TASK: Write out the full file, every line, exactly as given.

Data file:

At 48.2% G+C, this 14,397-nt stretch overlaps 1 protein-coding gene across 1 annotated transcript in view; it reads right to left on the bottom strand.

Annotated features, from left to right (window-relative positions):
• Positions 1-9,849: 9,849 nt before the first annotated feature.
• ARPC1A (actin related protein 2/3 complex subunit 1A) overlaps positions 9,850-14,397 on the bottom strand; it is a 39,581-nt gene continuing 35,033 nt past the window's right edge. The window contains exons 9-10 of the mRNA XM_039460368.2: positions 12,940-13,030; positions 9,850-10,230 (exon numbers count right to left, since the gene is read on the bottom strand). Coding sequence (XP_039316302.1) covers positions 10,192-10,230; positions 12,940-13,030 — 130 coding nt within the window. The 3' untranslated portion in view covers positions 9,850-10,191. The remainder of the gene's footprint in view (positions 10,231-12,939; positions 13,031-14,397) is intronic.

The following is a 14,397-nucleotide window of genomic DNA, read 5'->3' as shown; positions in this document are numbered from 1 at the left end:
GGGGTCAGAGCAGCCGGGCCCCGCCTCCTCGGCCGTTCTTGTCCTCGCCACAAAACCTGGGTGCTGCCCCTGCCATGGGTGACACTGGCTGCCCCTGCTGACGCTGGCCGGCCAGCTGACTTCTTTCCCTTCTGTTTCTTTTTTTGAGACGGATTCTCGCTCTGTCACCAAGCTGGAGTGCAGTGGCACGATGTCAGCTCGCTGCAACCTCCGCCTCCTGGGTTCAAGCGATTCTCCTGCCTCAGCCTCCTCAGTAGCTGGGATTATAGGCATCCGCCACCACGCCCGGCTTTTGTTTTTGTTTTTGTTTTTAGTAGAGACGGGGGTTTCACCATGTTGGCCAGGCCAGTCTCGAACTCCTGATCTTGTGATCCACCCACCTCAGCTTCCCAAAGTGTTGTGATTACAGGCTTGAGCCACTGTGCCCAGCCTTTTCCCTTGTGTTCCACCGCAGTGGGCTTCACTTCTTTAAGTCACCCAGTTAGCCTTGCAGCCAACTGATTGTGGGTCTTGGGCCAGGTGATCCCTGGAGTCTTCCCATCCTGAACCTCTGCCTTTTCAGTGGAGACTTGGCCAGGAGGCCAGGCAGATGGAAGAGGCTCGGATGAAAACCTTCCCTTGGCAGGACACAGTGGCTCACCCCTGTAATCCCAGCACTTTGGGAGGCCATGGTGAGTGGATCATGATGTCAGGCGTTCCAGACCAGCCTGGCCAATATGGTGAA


At 48.2% G+C, this 14,397-nt stretch overlaps 1 protein-coding gene across 1 annotated transcript in view; it reads right to left on the bottom strand.

Annotated features, from left to right (window-relative positions):
• Positions 1-9,849: 9,849 nt before the first annotated feature.
• ARPC1A (actin related protein 2/3 complex subunit 1A) overlaps positions 9,850-14,397 on the bottom strand; it is a 39,581-nt gene continuing 35,033 nt past the window's right edge. The window contains exons 9-10 of the mRNA XM_039460368.2: positions 12,940-13,030; positions 9,850-10,230 (exon numbers count right to left, since the gene is read on the bottom strand). Coding sequence (XP_039316302.1) covers positions 10,192-10,230; positions 12,940-13,030 — 130 coding nt within the window. The 3' untranslated portion in view covers positions 9,850-10,191. The remainder of the gene's footprint in view (positions 10,231-12,939; positions 13,031-14,397) is intronic.

The following is a 14,397-nucleotide window of genomic DNA, read 5'->3' as shown; positions in this document are numbered from 1 at the left end:
GGGGTCAGAGCAGCCGGGCCCCGCCTCCTCGGCCGTTCTTGTCCTCGCCACAAAACCTGGGTGCTGCCCCTGCCATGGGTGACACTGGCTGCCCCTGCTGACGCTGGCCGGCCAGCTGACTTCTTTCCCTTCTGTTTCTTTTTTTGAGACGGATTCTCGCTCTGTCACCAAGCTGGAGTGCAGTGGCACGATGTCAGCTCGCTGCAACCTCCGCCTCCTGGGTTCAAGCGATTCTCCTGCCTCAGCCTCCTCAGTAGCTGGGATTATAGGCATCCGCCACCACGCCCGGCTTTTGTTTTTGTTTTTGTTTTTAGTAGAGACGGGGGTTTCACCATGTTGGCCAGGCCAGTCTCGAACTCCTGATCTTGTGATCCACCCACCTCAGCTTCCCAAAGTGTTGTGATTACAGGCTTGAGCCACTGTGCCCAGCCTTTTCCCTTGTGTTCCACCGCAGTGGGCTTCACTTCTTTAAGTCACCCAGTTAGCCTTGCAGCCAACTGATTGTGGGTCTTGGGCCAGGTGATCCCTGGAGTCTTCCCATCCTGAACCTCTGCCTTTTCAGTGGAGACTTGGCCAGGAGGCCAGGCAGATGGAAGAGGCTCGGATGAAAACCTTCCCTTGGCAGGACACAGTGGCTCACCCCTGTAATCCCAGCACTTTGGGAGGCCATGGTGAGTGGATCATGATGTCAGGCGTTCCAGACCAGCCTGGCCAATATGGTGAA